After the parades seemed to end the fireworks started around 8-ish, so we headed through the crowds to one of the 7 sites. The firework display was ok, not as amazing as the parade, but with an exploding giant Gaddafi it certainly was different! After that there were more parades. It really was the most brilliant evening of fireworks that we would highly recommend, as long as you don’t mind huge crowds.

I know exactly what you're all thinking "Cass looks so cool in that hat!" Haha!

The following day we headed off to actually find some caches. We were staying just a couple of miles down the road from the HNY (Happy New Year) 2011 series. This took us through Barcombe Mills and Barcombe reservoir which were actually also local walks recommended by the owners of the cottage that we were staying at. We could see why as there was some really lovely scenery as we passed through the mills.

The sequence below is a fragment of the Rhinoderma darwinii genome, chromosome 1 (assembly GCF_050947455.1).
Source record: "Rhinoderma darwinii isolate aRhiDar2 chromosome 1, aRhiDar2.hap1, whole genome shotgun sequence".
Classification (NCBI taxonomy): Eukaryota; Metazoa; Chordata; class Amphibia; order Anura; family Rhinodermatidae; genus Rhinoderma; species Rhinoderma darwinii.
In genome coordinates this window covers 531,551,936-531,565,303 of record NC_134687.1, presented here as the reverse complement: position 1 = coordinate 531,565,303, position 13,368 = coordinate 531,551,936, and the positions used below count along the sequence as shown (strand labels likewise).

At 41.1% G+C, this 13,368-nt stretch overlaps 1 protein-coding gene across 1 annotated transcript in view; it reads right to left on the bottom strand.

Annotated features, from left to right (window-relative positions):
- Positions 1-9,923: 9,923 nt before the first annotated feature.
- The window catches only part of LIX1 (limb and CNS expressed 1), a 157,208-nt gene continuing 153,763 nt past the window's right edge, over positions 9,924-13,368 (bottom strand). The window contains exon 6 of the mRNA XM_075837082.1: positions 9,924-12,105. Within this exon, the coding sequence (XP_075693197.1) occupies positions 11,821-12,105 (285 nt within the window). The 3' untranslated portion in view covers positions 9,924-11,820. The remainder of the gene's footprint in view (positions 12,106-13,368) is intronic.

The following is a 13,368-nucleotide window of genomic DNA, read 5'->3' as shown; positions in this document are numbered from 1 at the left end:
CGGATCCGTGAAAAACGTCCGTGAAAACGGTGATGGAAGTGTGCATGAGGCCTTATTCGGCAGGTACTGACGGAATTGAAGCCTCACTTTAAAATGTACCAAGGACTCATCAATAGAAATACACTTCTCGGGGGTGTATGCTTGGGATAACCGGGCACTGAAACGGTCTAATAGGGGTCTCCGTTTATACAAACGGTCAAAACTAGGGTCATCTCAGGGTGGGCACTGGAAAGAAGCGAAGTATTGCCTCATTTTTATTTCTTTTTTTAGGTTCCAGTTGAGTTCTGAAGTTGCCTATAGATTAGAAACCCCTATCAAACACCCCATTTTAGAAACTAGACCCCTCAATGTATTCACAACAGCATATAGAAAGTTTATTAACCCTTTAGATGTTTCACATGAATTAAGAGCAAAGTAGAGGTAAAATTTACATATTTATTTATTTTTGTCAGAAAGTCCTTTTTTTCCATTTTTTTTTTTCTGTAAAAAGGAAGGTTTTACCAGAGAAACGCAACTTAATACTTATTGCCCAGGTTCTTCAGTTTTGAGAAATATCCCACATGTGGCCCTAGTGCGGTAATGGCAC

Barcombe Mills

Barcombe Mills

Near the beginning of the series we were also able to grab an extra cache, WW2 Pillbox (Barcombe). Finding a cache near a pillbox is obviously nothing new, however this was a great little pillbox which was litter-free so we were able to go for a little explore before finding the cache.


After the pillbox, the series carried on along a disused railway line. The cache hiding places were quite varied and the hints generally very useful when needed.

The old railway line

The series then passed into a nice little woodland which we were able to explore whilst finding the caches. There were some particularly interesting mushrooms scattered through the woodland.

Mushrooms with skirts!